• The College World Series game between the University of Georgia and Fresno State University on June 22, 2008, as there were a couple of days of rain-outs, and due to a baseball game on ESPN, and drag racing on ESPN2, the game was forced to air on ESPN Classic.
  • The following World Cup qualifying matches: United States and Cuba on October 11, 2008, the November 19 match between the United States and Guatemala, and the USA-El Salvador match on September 5, 2009.
  • The opening 5 minutes of Winter X Games, on January 30, 2010. The event aired on ESPN2 a few minutes later, due to a Indiana-Illinois game running late.
  • The first hour of the Super Regional game between Texas A&M and Florida State on June 11, 2011, due to a rain delay in the Virginia-UC Irvine game.

NFL Network partnershipEdit

In a report from The Wall Street Journal, Steve Bornstein, chief executive of the NFL Network, has been in “high-level discussions” with NFL and Disney executives including CEO Robert Iger and NFL Commissioner Roger Goodell. An analyst quoted in the report suggested combining NFL Network with ESPN Classic which has a wide distribution on expanded basic cable line-ups but attracts a modest audience. ESPN could use its market weight and demand more than the 16 to 17 cents per month that it currently receives from ESPN Classic.[6] Though a full merger has not yet materialized, ESPN networks and NFL Network have begun sharing programming (for instance, an episode of NFL's Greatest Games will air on NFL Network one night, then air on ESPN2 the next).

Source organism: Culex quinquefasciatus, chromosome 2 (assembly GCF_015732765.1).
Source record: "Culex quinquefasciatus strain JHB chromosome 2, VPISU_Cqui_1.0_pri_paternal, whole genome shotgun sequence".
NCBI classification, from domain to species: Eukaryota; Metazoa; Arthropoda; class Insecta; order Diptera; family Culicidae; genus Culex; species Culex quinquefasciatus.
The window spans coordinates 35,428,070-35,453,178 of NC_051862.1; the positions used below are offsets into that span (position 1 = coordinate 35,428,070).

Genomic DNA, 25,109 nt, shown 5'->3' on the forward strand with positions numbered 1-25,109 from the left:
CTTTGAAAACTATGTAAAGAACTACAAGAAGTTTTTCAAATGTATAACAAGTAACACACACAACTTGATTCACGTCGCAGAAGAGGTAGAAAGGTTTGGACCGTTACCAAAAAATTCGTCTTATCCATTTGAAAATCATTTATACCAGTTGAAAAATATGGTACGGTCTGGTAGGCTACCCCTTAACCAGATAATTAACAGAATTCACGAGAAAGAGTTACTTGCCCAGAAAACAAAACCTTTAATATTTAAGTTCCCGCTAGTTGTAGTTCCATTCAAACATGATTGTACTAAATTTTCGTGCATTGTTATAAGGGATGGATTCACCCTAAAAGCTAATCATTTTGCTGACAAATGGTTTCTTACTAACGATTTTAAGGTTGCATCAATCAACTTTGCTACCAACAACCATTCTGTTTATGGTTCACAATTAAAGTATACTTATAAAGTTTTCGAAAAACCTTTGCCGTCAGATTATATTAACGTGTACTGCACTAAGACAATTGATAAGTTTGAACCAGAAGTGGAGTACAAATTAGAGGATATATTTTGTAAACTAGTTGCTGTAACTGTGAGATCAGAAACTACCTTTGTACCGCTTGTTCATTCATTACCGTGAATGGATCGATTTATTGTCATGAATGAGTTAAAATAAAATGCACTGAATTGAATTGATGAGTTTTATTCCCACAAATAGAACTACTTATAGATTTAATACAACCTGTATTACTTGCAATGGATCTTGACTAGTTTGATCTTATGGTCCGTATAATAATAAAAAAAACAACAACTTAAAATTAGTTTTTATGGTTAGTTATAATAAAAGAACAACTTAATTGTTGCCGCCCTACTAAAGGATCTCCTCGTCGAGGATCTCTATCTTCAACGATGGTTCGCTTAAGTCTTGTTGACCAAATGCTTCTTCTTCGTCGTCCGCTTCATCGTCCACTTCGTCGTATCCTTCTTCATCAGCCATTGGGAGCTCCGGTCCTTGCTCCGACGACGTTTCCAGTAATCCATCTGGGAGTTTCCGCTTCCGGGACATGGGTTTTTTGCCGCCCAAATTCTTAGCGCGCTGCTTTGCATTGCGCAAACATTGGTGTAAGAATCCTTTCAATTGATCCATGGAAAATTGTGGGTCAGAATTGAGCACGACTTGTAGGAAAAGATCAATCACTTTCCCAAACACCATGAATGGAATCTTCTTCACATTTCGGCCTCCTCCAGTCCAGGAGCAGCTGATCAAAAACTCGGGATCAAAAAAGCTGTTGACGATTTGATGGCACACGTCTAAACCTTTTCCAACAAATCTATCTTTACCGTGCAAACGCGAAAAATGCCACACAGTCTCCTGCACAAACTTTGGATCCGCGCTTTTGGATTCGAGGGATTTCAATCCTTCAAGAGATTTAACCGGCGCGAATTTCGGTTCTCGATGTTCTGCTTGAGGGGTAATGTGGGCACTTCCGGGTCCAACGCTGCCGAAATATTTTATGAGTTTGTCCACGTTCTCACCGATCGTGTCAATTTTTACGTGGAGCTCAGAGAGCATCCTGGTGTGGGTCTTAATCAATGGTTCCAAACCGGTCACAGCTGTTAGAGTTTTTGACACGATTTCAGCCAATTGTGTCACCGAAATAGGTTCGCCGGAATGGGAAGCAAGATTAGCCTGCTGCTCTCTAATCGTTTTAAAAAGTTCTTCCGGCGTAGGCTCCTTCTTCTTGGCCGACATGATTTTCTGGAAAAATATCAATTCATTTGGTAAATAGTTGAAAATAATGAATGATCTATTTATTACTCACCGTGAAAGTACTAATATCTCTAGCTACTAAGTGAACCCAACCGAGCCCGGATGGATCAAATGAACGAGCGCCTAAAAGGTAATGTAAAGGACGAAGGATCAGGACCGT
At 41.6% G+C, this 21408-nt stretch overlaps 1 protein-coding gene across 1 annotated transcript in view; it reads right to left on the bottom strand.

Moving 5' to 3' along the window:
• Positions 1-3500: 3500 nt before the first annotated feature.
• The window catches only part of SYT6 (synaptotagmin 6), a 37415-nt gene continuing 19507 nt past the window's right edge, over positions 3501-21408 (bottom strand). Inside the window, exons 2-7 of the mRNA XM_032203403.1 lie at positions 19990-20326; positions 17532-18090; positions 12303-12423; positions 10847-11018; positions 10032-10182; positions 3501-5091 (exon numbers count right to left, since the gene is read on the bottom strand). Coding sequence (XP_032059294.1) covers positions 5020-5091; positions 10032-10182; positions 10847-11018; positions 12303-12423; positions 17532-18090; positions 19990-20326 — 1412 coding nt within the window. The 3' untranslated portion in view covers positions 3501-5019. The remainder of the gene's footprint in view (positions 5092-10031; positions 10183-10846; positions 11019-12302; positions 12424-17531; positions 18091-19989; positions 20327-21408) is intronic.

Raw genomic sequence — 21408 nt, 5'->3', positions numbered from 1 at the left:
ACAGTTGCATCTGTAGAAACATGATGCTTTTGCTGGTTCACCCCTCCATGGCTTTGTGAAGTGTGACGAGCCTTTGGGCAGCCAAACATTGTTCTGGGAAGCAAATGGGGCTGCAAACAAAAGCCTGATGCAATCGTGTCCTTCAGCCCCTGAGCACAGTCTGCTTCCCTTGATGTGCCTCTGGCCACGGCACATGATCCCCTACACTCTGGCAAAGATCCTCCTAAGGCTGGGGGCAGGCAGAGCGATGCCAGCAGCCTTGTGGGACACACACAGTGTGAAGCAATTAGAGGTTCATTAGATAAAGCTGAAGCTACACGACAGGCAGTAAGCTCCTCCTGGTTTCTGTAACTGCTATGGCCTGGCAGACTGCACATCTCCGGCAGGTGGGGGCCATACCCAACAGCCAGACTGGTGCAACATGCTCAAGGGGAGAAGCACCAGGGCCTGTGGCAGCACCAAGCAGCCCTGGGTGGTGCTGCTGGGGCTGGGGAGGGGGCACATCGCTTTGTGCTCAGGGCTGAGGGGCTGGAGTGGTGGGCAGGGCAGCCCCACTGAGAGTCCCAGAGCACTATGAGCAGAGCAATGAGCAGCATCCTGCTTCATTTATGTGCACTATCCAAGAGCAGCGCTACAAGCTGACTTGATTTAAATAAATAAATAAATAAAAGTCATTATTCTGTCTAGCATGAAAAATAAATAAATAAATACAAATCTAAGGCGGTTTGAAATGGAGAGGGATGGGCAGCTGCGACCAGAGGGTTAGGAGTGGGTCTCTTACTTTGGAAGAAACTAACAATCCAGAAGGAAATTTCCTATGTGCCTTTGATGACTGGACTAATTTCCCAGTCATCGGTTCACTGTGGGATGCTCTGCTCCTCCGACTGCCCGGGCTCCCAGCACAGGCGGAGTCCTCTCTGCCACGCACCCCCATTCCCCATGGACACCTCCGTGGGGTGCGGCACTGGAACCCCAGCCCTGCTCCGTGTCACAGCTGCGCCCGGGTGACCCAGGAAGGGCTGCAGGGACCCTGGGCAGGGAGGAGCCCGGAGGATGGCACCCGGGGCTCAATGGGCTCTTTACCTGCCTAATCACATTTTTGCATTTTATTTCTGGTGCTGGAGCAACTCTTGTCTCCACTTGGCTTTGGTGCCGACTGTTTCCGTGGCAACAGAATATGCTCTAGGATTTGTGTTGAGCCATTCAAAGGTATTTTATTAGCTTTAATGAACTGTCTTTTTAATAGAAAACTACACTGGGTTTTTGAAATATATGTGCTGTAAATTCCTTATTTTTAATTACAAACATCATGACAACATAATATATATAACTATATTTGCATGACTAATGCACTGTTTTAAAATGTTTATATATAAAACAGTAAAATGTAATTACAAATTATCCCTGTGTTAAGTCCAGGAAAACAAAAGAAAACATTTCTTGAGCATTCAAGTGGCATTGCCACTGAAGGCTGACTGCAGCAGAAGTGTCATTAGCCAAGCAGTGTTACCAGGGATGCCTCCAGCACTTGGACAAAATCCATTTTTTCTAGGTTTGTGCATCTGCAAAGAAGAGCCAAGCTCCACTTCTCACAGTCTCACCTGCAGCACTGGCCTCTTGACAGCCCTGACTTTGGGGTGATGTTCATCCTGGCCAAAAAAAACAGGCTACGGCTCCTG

Dish Network lawsuitEdit

On August 4, 2009, Dish Network sued ESPN for $1 million in a federal lawsuit, alleging that ESPN breached its contract by not extending the same carriage terms the programmer provided to Comcast and DirecTV for ESPNU and ESPN Classic. The lawsuit claims ESPN violated the "Most Favored Nations" clause.[7]

The next day, ESPN announced they will fight the lawsuit and said in a press release: "We have repeatedly advised Dish that we are in full compliance with our agreement and have offered them a distribution opportunity with respect to ESPNU and ESPN Classic consistent with the rest of the industry. We will not renegotiate settled contracts and will vigorously defend this legal action, the apparent sole purpose of which is to get a better deal." [8]

ESPN Classic on Saturday Night LiveEdit

In a recurring series of Saturday Night Live skits, ESPN Classic is parodied. The scenes are archived obscure women's sportscasts from the 1980s such as bowling, weight lifting and curling, with announcers who know nothing about the sport, and instead focus on promoting the sponsors, which are always women's hygiene products.

ReferencesEdit

External linksEdit